Examining the Bone Marrow Niche in a Fracture Healing Model with the Use of Multiplex Imaging and Transcriptomics Technologies
In the US, 6.3 million fractures occur annually. Additionally, 5-10% of fractures do not heal without additional interventions. The bone microenvironment is comprised of cells such as osteoblasts (OBs), megakaryocytes (MKs), and endothelial cells (ECs). Traditional technologies, such as flow cytometry, immunofluorescence (IF), and qPCR have limitations that prevent studying the bone microenvironment as a whole.
Some of the advanced multiplexed technologies that can be useful tools in studying a complex microenvironment such as bone are the PhenoCycler™, previously known as CODEX (CO-Detection by indEXing) and Nanostring nCounter which use fluorescent probe hybridization to either visualize the tissue or quantify gene expression, respectively. Phenocycler addresses the limitations of IF by imaging up to 60 cell markers, thus, allowing for better identification of cells within the bone microenvironment. This complex information can then be used for image analysis with the HALO image analysis software, providing the spatial context as well as functional aspects of cell interactions during homeostatic, disease, and injury states. Nanostring nCounter maps out hundreds of genetic pathways without requiring amplification or the need to convert mRNA to cDNA. This process is highly reproducible and decreases variability.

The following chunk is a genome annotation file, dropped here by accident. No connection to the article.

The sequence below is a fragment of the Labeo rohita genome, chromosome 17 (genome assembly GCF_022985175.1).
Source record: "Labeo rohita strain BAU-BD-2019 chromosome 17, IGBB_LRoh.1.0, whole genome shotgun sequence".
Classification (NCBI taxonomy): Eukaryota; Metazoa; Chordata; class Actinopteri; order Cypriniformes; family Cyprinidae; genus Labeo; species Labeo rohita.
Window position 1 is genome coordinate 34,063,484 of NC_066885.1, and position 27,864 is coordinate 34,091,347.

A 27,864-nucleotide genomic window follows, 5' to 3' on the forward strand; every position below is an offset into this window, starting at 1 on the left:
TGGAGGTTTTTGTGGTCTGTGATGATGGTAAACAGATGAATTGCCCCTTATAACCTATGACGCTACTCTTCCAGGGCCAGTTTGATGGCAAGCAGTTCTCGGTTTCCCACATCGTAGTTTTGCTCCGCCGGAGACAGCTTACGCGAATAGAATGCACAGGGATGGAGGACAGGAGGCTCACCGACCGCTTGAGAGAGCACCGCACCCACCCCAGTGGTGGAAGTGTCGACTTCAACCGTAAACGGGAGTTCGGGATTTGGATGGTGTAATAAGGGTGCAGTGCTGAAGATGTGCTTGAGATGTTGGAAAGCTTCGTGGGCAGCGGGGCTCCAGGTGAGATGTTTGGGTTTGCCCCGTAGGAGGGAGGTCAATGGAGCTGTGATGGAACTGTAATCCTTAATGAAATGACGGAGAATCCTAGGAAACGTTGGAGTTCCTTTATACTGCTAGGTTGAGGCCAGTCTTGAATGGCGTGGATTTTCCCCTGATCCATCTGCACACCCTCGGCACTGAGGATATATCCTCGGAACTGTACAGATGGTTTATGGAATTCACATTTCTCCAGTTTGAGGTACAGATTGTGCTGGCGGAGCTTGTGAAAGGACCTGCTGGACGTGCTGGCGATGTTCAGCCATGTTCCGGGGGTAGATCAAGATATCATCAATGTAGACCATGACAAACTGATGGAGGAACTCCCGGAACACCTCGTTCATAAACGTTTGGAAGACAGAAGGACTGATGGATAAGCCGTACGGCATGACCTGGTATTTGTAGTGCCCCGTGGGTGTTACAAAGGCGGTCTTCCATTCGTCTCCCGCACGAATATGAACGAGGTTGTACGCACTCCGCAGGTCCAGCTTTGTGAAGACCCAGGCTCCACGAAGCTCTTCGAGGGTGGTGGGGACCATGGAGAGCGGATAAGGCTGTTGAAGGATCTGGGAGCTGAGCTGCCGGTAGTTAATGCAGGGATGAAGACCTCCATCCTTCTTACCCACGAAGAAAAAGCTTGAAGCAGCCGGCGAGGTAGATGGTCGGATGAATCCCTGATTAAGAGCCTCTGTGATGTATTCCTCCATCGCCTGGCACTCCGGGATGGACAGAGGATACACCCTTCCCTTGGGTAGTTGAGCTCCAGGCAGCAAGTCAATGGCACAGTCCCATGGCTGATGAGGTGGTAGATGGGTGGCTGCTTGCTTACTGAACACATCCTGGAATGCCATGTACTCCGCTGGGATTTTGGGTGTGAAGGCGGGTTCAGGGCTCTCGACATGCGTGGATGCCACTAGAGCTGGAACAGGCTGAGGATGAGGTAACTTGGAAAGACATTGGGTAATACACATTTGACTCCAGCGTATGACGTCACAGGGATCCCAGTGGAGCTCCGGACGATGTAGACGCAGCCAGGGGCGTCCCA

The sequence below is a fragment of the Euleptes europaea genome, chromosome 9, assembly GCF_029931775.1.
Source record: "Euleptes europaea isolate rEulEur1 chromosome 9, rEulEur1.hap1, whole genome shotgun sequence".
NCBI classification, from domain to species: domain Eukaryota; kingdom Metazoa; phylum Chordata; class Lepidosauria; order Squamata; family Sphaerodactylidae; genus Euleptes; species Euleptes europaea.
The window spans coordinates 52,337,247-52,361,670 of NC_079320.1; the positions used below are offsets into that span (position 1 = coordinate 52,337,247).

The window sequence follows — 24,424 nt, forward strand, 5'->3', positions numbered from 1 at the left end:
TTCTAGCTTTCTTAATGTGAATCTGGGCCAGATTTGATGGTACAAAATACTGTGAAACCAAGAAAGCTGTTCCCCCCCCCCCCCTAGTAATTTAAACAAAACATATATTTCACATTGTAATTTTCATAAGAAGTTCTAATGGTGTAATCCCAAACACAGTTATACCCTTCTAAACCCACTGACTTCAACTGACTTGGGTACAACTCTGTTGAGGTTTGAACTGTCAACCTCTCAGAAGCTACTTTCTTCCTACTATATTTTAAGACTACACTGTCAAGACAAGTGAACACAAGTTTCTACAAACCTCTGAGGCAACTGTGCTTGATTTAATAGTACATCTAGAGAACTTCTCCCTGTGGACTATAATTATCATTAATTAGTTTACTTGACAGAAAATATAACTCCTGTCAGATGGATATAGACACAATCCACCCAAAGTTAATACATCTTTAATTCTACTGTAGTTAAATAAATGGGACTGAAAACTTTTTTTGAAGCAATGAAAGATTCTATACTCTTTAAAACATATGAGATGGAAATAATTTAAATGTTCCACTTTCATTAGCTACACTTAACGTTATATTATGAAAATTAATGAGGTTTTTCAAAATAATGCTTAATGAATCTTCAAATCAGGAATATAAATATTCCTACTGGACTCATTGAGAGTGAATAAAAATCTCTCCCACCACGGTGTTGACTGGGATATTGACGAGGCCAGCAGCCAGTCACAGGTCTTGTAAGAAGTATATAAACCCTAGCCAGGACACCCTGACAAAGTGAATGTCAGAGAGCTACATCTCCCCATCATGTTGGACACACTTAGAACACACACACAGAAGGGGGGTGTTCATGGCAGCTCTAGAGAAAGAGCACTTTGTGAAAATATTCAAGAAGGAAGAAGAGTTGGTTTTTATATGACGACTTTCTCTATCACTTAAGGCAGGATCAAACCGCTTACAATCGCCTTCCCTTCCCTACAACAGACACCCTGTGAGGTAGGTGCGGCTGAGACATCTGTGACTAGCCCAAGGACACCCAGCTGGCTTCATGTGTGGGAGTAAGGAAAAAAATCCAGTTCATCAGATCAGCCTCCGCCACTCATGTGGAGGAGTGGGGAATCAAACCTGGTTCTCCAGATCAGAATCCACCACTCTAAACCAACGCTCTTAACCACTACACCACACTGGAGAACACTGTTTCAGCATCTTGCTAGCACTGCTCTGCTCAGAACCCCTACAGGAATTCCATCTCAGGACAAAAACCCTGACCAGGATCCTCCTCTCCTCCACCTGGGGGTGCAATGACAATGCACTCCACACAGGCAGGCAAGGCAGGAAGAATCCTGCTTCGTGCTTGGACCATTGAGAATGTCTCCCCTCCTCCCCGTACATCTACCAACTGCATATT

In the current study, we are standardizing and optimizing protocols for both of these technologies for bone which are more difficult to process than soft tissues. Regarding Nanostring, samples have been submitted to the SNRI Biomarker Core and are awaiting processing.
We anticipate that both the multiplexed technologies will allow us to determine which interconnected pathways, such as angiogenesis, inflammation, and immune response are differentially regulated during normal fracture repair, repair using new therapies, and repair in aged or diseased animal models.
Copyright (c) 2022 Melissa L. Hartman, Sonali J. Karnik, Izza Khurram, Connor J. Gulbronson, Kenneth W. Dunn, Edward F. Srour, Melissa A. Kacena
This work is licensed under a Creative Commons Attribution 4.0 International License.